Divorcing parents routinely say some extremely hurtful things to or in front of their children. Some of these barbs are delivered on purpose, others are said in haste without realizing the injury they might cause. Here are some things commonly said by parents during divorce, along with an explanation about how they hurt your kids:
“I wish I’d never met your father.”
If you got your wish, then your children would have never been born, so such a statement can be taken as a lack of love or respect for them. Not to mention most kids love both parents, so hearing you say this stings them.
“If you don’t behave, I’ll send you to go live with your father.”
Seriously, why not just drive a stake through your child’s heart instead? Not only is this a hidden jab at the other parent (living with them is punishment), but it only reinforces many of the primary fears children have following a divorce. You’ve essentially just told them that you’re willing to abandon them, too, if they displease you: that your love for them is conditional on how they act or behave. Such statements will create an insecure attachment disposition in the child while eroding the parent-child bond, and is also considered a form of emotional abuse.
“If your mom loved any of us, she wouldn’t have left.”
There is no more stinging of a statement you could make to a child than to suggest that their parent doesn’t love them, and that their “unloveability” led to abandonment. Keep your feelings to yourself, and search for better ways to explain the absence that won’t cause such a deep social injury.
Parents leave for all sorts of reasons: emotional problems, fear of responsibility, uncertainty about life, personal crises, etc. But to suggest that a parent left for such a personally culpable reason as not loving his or her children will make a kid feel horrible. It will also heap guilt upon their shoulders. The child thinks: “If I had only been nicer to mom or behaved more or shown more love she wouldn’t have run off.” It’s entirely inaccurate, and it puts a child in the position of feeling guilty about what they might have done differently to prevent the parent from leaving.
“I could get along here better by myself.”
Once again you’re saying something severely wounding to the child; essentially telling them you don’t like them, they’re a burden, you don’t enjoy their interaction or even their presence, you don’t want them around. This is a verbally abusive statement.
“You’re no good / lazy / stubborn / pig-headed just like your mother.”
Fill this in with any insult you’d like, it’s verbal abuse against both the child and the other parent. It gives a child negative messages about both.
“If you weren’t here, I could (fill in the blank).”
This statement implies your kids are a burden and that you don’t want them around. You’re telling the child that they’re the reason you’re not happy. It’s an extremely hurtful thing to say.
“Sometimes I wish I’d been the one to skip out.”
Again, this is a direct insult to the child, and one that plays off of their worst fears. You’re not only telling them you don’t want to be around them, but you’re stoking the fear that you might decide to abandon them, too.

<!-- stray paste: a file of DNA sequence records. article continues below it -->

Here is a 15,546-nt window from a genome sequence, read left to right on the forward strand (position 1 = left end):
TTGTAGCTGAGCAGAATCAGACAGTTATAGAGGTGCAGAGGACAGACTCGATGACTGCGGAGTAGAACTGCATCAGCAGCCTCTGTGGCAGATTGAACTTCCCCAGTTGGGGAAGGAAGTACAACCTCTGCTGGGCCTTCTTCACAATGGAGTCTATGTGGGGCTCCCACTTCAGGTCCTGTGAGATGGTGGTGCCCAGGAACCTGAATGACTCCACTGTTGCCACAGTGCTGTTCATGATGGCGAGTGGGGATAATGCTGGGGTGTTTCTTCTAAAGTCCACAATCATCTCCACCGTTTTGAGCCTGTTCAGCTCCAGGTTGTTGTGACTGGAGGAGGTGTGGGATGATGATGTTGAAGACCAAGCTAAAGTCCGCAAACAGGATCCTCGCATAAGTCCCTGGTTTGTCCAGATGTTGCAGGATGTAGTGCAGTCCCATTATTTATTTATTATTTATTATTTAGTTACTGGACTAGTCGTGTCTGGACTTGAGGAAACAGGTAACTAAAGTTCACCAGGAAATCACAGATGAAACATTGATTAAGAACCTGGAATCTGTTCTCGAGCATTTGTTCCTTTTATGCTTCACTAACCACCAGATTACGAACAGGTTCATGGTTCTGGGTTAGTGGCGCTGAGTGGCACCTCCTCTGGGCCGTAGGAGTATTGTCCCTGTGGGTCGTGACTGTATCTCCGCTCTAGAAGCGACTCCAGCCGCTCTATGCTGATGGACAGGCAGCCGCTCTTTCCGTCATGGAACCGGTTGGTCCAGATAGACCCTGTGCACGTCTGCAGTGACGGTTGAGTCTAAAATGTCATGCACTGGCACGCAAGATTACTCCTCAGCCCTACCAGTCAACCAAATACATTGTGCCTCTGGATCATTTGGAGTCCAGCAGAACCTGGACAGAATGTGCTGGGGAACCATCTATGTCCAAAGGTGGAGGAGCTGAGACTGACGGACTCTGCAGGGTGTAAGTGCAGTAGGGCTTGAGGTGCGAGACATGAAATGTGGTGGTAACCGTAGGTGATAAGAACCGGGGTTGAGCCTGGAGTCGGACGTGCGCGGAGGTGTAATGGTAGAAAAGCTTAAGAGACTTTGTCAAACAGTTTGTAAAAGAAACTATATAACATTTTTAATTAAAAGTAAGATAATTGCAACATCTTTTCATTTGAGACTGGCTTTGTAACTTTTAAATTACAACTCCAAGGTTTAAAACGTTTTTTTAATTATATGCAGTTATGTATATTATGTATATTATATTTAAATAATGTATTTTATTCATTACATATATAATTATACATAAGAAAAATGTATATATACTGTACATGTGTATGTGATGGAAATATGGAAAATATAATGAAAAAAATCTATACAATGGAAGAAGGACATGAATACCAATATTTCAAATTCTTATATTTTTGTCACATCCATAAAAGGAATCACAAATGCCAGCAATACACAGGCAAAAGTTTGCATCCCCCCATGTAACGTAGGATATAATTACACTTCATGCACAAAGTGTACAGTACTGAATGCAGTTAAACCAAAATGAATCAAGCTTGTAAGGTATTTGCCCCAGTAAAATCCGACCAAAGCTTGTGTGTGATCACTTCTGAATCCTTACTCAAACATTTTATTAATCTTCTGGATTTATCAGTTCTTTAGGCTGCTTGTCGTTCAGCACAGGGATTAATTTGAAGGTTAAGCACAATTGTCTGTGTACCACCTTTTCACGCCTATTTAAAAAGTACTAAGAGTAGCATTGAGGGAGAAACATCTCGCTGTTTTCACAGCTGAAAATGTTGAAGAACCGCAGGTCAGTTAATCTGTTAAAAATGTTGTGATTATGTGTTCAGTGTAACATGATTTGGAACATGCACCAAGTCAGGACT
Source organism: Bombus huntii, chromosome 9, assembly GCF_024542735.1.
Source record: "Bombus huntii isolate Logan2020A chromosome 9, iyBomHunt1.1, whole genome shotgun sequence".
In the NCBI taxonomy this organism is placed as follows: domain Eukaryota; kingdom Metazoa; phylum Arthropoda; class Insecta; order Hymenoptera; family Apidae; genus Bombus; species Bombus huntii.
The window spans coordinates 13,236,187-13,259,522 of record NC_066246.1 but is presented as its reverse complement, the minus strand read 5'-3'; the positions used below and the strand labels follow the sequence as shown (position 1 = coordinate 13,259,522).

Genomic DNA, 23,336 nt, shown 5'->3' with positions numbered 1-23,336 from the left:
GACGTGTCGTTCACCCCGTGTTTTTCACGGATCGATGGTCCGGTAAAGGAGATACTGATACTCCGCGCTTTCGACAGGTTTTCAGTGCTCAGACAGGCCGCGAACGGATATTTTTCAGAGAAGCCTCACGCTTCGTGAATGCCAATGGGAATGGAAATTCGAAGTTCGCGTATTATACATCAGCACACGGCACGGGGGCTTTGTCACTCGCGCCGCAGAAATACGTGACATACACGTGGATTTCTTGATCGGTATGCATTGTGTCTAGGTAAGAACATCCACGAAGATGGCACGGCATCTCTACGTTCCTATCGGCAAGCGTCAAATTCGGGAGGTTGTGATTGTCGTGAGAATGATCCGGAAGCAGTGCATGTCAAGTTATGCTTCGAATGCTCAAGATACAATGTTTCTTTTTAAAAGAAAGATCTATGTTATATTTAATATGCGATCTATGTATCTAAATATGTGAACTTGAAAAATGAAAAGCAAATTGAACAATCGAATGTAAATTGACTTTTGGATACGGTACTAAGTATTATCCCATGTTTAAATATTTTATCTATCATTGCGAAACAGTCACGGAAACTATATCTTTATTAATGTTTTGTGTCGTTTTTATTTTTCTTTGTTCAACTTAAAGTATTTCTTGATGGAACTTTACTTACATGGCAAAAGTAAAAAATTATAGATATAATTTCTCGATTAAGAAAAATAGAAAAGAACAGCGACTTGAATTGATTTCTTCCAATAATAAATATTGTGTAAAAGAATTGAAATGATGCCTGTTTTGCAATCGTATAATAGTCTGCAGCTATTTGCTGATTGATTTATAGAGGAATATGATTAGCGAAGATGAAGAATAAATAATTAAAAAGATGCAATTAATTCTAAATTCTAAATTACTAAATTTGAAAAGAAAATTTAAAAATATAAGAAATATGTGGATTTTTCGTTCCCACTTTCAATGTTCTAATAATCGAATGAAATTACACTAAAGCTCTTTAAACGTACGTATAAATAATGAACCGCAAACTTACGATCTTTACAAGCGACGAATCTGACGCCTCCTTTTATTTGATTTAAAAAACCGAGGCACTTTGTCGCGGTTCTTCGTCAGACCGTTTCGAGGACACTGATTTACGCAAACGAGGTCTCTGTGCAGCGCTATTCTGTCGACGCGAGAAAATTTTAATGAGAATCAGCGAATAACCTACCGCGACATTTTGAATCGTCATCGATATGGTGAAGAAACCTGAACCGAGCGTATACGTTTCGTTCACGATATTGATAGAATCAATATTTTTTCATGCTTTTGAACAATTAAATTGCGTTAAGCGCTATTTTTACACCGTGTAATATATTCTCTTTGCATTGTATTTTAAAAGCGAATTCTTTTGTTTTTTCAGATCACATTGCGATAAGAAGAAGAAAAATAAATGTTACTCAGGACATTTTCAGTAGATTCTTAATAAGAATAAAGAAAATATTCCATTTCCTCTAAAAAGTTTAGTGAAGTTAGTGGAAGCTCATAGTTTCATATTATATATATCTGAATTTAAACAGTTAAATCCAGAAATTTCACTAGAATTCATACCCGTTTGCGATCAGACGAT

“If he loved you, he would send your child support check on time.”
Even if such a thing were true, (which it generally isn’t), this statement does nothing but injure your child. Never, for any reason, insinuate that a child’s parent doesn’t love them. There are dozens of other reasons a parent might struggle with child support, all of which have nothing to do with love.
“If you don’t like the way I run things, perhaps you’ll do better with your father.”
Once again, the child interprets this statement as a rejection and also disregard for their feelings, which it is. You’ve just told your kid that you’re perfectly okay with abandoning them unless they fall into line and do exactly what you say. You’re also disregarding them as a person, by responding to their grievances with a threat of abandonment. Such a statement may haunt children for decades, and many parents throw this barb out there on a regular basis.
“Ask your father to buy it for you.”
How would you feel if your former spouse made commitments on your behalf? If they came back from their time at Dad’s house saying, “Dad said that you need to buy me a new Playstation and a new pony.” Might it kind of irk you? Don’t do this to them, either.
“Maybe if you talk some sense into your father he’ll come back.”
The idea that parents will get back together is 99% of the time unrealistic, and shouldn’t be encouraged. It prevents a child from moving on or adapting to the divorce and accepting that their life has changed. To try and use your children as secret agents to get your husband or wife back is even worse. Not only does it stoke their unrealistic hopes, but it puts the burden of responsibility on their shoulders, making them feel guilty when it doesn’t happen.
“We stayed together because of you.”
This might seem like a noble statement from the parent’s perspective, but it isn’t from the child’s perspective. Telling them this can essentially send the message that they are responsible for years of your suffering. No kid wants to bear that burden…to think that their parent stayed miserable because of them. Even if it’s true, this is something you should keep to yourself.